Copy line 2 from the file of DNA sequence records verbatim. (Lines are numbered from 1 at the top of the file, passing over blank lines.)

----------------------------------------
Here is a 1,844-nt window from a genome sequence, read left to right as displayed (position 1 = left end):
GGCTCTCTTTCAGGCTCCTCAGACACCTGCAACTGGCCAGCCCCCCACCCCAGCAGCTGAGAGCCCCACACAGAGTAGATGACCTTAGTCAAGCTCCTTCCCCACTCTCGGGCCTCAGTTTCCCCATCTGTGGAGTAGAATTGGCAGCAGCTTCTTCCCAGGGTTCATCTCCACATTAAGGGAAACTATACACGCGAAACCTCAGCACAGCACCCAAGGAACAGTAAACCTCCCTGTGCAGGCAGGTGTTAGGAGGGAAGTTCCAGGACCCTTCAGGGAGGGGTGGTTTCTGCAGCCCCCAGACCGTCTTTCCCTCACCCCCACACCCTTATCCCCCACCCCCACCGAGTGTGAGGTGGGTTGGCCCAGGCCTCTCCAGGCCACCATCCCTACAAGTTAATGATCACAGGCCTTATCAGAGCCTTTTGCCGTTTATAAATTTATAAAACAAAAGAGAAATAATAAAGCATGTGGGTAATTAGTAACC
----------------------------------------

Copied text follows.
GGCTCTCTTTCAGGCTCCTCAGACACCTGCAACTGGCCAGCCCCCCACCCCAGCAGCTGAGAGCCCCACACAGAGTAGATGACCTTAGTCAAGCTCCTTCCCCACTCTCGGGCCTCAGTTTCCCCATCTGTGGAGTAGAATTGGCAGCAGCTTCTTCCCAGGGTTCATCTCCACATTAAGGGAAACTATACACGCGAAACCTCAGCACAGCACCCAAGGAACAGTAAACCTCCCTGTGCAGGCAGGTGTTAGGAGGGAAGTTCCAGGACCCTTCAGGGAGGGGTGGTTTCTGCAGCCCCCAGACCGTCTTTCCCTCACCCCCACACCCTTATCCCCCACCCCCACCGAGTGTGAGGTGGGTTGGCCCAGGCCTCTCCAGGCCACCATCCCTACAAGTTAATGATCACAGGCCTTATCAGAGCCTTTTGCCGTTTATAAATTTATAAAACAAAAGAGAAATAATAAAGCATGTGGGTAATTAGTAACC